DETROIT – Volkswagen is preparing to launch an aggressive strategy for battery-electric vehicles with its new MEB architecture, but the German automaker is hardly forsaking internal-combustion engines, a top powertrain executive says.
“As we are selling more than 10 million cars per year, we can afford more than one technology,”
Wolfgang Demmelbauer-Ebner, executive vice president and chief engineering officer for VW’s North American Region, says at a media roundtable here last week during press days for the North American International Auto Show.
Last year, VW launched in Europe an improved member of its popular TSI 4-cyl. gasoline direct-injected engine family (codename EA 211).
This updated 1.5L high-compression engine, known as “evo,” relies on the Miller combustion cycle, which helps improve efficiency and reduce emissions and heat by allowing the intake valves to remain open during part of the compression stroke, Demmelbauer-Ebner says.
In Europe, the evo engine employs cylinder deactivation (marketed as ACT), and he says it is the first high-volume, mainstream gasoline engine using a variable-geometry turbocharger. Plasma-coated cylinder liners help reduce friction.
VW’s first European vehicles using the engine are the Polo, Golf, Passat, Tiguan and T-Roc compact CUV. In the Golf, the evo 4-cyl. is rated at 147 hp (110 kW), with combined city/highway fuel economy as high as 48 mpg (4.9 L/100 km) on the European test cycle.
“Here you see fuel consumption that is really the benchmark in Europe,” says Demmelbauer-Ebner (pictured below, left).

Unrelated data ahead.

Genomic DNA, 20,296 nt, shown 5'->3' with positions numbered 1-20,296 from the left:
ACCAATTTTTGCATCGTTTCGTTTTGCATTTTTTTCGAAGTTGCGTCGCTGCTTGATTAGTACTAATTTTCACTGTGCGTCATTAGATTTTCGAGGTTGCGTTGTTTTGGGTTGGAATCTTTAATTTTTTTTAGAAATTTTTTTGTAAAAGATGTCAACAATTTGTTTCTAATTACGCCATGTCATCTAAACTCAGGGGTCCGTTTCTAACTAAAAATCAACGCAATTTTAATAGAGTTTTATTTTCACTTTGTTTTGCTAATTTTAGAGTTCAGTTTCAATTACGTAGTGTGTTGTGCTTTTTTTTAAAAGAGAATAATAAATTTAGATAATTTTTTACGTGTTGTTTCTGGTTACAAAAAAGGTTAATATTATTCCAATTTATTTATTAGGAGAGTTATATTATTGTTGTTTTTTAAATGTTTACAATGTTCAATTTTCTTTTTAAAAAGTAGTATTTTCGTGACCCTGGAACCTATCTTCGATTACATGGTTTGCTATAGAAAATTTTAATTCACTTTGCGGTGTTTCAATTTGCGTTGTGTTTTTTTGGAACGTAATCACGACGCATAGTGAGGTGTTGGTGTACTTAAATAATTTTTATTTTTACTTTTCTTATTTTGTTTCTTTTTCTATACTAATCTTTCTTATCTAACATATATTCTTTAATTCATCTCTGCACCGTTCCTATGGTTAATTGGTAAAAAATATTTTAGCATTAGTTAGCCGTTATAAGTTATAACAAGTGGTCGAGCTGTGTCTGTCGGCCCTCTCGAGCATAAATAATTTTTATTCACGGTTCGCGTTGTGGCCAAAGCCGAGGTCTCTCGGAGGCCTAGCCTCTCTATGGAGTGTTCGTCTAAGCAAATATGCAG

Asked if this “evo” engine will appear in U.S. vehicles, he says engineers have been working on a more powerful version for the U.S. but that a final decision has not yet been made.
The EA 211 engine family, including the updated evo, is VW’s highest-volume powerplant, reaching about 6 million units annually, Demmelbauer-Ebner says.
He also says VW is making progress on variable-compression engine research, but the new EA 211 evo, by combining the Miller combustion cycle with variable-turbine geometry, achieves roughly the same objective as variable-compression technology, for a lot less money.
Asked if the improved 4-cyl. would find its way into the Atlas 3-row SUV in the U.S., Demmelbauer-Ebner says there is no need for it at this point, as about 90% of Atlas models are sold with the 3.6L VR6 V-6.
In 2018, VW sold 59,677 Atlases, placing it third in the Large CUV segment (behind Chevy Traverse and Nissan Pathfinder), according to Wards Intelligence data.
Likewise, European shoppers have been more likely to choose the V-6 Atlas rather than the 4-cyl., he says.
Overall, VW is keeping open the door to multiple powertrain technologies for the future, with hybrids, mild hybrids, plug-in hybrids, battery-electrics and optimized internal-combustion engines.
Demmelbauer-Ebner says plug-in hybrids are unattractive to many consumers if plugging in produces only 25 miles (40 km) of all-electric range.
But once that range is extended beyond 50 miles (80 km), “then people are more willing to plug it in,” he says.
With or without a plug, Demmelbauer-Ebner says “there’s still a lot of potential with conventional engines.